Under control conditions using the choice of D _{i,i + 1} values given above, the quantal size estimateq _{1} of the first EPSC was 35.2 ± 4.7 pA (n = 10) (Fig. 5 A, open circles). For the second to fifth EPSC in trains, estimates showed a strong reduction, reaching a plateau at 41 ± 13% of its initial value (Fig. 5 B, open circles). In the presence of CTZ, the quantal size estimate for the first EPSC (34.2 ± 5.1 pA,n = 11) (Fig. 5 A, closed circles) was comparable with that obtained in control conditions, but its relative reduction during trains was smaller (n = 11) (Fig.5 B, closed circles). In the case of combined application of CTZ and KYN, the quantal size estimate was unchanged along the train (Fig. 5 A,B, squares). Its absolute value was 17.8 ± 4.7 pA (n = 9), reflecting the blocking action of KYN on AMPAR. These results further support the notion that both postsynaptic AMPAR desensitization (Trussell et al., 1993; Otis et al., 1996; Neher and Sakaba, 2001) and saturation (Auger et al., 1998;Neher and Sakaba, 2001) contribute to the apparent usedependent reduction of quantal size.
The quantal size estimates from EPSC fluctuation analysis and mEPSCs data show reasonable agreement (Fig. 5 C). Under control conditions, the obtained values are not significantly different (p > 0.6) (Fig. 5 C, left panel). In the presence of CTZ, it is expected that the estimate from the variance–mean plot (Fig. 5 C, middle panel, black bar) is slightly smaller than the other estimates made in the presence of CTZ, because the covariance analysis showed that in the presence of CTZ alone (Fig. 5 A,B, filled circles), quantal sizes are reduced in the second and subsequent EPSCs. The reduction in quantal size down to ≈40% during trains under control conditions (Fig. 5 B) is confirmed by the result from combining stationary and nonstationary variance–mean analysis (p > 0.4) (Fig. 2 D).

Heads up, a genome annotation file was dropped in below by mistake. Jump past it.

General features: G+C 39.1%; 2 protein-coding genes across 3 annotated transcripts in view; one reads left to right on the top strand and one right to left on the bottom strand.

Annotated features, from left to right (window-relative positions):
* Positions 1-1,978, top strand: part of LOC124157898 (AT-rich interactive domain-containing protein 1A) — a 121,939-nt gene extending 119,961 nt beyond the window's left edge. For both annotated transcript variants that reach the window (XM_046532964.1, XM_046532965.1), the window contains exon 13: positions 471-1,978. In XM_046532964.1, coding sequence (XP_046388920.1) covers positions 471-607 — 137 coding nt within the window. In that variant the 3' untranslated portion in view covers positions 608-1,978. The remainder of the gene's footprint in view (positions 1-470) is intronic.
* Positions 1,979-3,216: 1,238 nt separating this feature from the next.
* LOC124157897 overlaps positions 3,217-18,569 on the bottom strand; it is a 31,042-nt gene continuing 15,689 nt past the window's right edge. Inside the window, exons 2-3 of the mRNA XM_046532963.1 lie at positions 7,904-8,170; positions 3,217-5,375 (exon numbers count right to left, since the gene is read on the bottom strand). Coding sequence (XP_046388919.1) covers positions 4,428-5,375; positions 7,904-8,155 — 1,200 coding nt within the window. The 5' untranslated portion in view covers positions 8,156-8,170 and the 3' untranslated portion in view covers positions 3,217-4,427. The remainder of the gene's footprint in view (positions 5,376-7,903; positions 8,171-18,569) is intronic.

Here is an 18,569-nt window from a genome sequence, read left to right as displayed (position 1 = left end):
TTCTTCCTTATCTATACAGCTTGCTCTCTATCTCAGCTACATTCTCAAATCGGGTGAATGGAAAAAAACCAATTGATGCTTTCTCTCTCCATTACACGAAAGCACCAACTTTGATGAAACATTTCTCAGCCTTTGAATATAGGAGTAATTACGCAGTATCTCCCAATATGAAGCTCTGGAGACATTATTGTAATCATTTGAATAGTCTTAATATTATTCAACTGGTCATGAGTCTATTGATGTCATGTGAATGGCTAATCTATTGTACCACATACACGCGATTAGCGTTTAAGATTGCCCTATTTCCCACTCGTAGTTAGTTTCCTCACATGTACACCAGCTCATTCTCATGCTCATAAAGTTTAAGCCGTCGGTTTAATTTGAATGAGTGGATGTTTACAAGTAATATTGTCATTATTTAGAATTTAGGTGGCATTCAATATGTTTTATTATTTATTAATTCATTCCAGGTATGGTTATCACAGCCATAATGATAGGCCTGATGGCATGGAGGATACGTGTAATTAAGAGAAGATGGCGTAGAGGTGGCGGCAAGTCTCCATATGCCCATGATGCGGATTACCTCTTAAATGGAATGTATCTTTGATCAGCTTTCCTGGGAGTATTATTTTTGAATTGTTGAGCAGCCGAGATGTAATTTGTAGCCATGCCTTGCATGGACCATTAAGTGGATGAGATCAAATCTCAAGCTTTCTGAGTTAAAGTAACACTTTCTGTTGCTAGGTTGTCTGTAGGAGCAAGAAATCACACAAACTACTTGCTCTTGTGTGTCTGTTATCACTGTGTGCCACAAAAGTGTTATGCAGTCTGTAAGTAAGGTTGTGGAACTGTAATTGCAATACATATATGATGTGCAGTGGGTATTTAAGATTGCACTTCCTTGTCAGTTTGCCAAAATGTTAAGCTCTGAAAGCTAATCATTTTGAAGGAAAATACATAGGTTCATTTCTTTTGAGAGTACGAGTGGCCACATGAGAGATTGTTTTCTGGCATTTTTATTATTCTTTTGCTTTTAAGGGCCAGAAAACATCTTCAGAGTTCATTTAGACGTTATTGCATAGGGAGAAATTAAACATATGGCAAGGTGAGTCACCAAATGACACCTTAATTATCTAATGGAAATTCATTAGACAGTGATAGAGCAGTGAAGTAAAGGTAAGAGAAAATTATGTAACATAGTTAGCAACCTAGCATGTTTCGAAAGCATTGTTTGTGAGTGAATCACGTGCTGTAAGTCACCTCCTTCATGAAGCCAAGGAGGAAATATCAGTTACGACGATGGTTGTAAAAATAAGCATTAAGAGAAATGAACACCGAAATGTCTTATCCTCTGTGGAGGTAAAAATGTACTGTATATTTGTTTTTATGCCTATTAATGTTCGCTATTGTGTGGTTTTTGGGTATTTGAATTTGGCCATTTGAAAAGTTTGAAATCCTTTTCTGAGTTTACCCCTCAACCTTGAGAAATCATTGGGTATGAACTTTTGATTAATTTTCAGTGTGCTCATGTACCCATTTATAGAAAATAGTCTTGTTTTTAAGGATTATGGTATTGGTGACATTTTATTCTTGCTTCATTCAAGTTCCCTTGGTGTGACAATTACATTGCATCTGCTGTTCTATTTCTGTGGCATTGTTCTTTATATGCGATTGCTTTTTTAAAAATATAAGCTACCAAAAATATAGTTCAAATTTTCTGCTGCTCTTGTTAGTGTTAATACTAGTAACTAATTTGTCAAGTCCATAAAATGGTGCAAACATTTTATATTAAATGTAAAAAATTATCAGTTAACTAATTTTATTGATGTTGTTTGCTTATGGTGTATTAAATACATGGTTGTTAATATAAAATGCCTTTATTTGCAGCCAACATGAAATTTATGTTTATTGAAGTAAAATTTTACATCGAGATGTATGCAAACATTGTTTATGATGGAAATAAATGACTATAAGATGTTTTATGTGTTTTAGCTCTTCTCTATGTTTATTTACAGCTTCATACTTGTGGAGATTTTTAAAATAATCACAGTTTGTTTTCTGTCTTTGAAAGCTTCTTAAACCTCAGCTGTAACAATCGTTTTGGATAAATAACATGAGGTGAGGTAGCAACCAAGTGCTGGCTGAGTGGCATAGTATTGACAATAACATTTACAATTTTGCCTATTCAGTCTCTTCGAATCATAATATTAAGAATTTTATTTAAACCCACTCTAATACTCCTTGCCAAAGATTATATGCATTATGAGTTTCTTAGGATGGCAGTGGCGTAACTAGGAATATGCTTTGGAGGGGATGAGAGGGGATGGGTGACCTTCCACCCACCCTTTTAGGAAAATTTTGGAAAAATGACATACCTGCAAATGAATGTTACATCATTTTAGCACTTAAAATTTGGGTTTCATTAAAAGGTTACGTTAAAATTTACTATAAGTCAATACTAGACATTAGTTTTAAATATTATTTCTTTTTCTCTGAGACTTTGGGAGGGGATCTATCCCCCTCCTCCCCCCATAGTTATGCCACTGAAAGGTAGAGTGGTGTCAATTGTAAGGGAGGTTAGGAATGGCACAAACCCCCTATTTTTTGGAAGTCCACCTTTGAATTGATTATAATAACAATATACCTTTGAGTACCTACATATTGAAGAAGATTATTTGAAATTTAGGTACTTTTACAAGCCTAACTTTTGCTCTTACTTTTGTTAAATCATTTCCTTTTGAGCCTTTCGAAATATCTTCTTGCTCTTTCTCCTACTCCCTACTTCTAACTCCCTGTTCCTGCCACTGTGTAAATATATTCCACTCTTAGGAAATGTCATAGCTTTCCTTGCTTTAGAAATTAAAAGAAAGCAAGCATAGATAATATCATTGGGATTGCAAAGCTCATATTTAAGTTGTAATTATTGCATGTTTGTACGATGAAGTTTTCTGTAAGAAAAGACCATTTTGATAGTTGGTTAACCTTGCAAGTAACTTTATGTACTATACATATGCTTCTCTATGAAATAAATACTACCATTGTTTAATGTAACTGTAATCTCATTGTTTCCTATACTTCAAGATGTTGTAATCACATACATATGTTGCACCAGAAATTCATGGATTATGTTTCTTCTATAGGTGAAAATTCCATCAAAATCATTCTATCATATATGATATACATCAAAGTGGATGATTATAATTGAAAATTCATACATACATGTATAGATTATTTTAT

Quantification of the presynaptic contribution to depression
Knowing the average quantal size for each EPSC in trains (Fig.5 A) allows us to calculate the mean number of quanta released in response to each stimulus (“quantal content”). The average quantal content for each EPSC in a train is shown in Figure6 B for the three pharmacological conditions used here. It is seen that in the presence of CTZ (closed symbols), the relative decrease of quantal content with each stimulus is less than in its absence (Fig.6 B, open symbols). This effect is seen more clearly when the values are normalized to the quantal content during the first response (Fig. 6 C). The data obtained in the presence of CTZ, and with CTZ and KYN almost superimpose (Fig. 6 C, closed symbols). Interestingly, the relative quantal content decays significantly faster under control conditions. This indicates a presynaptic effect of CTZ, which acts to retard the development of synaptic depression, as observed previously in endbulb of Held synapses (Bellingham and Walmsley, 1999), maybe because of a CTZinduced broadening of presynaptic APs (Ishikawa and Takahashi, 2001), which might render the second to fifth AP more effective in evoking transmitter release.
Cumulative quantal contents and the estimate of Nfrom EPSC fluctuation analysis
Knowing the quantal content for each EPSC in the train, it was interesting to examine how the cumulative quantal contentN _{cum} compares to the estimates of the number of release sites (binomial parameter N) obtained from EPSC fluctuation analysis. This readdresses the question of how many vesicles are released during short trains of EPSCs at highfrequency stimulation (Schneggenburger et al., 1999; Bollmann et al., 2000;Taschenberger and von Gersdorff, 2000) accounting for the reduction in quantal size during trains (Fig. 5 A).
To address this point, we performed additional experiments, in which 100 Hz trains with 21 stimuli were applied to induce steadystate levels of synaptic depression (Fig.7 A). These experiments were done in each cell first under control conditions at 4 mm [Ca^{2+}], and subsequently in the presence of 100 μm CTZ. The backextrapolated cumulative EPSC amplitude as a measure for the size of the pool of releasable vesicles (Fig. 7 B) (Elmquist and Quastel, 1965; Schneggenburger et al., 1999) was found to be identical to the cumulative EPSC amplitude up to the fifth stimulus, both with and without CTZ (Fig. 7 C) (n = 6 cells). Because both values agreed well, we used the cumulative EPSC amplitude at the fifth stimulus obtained in the cells shown in Figures 16 as a measure equivalent to the backextrapolated cumulative EPSC amplitude. To correct for the reduction in quantal size apparent in Figure5 A, we summed up the quantal contents (Fig.6 B) for estimating the number of released vesicles,N _{cum}.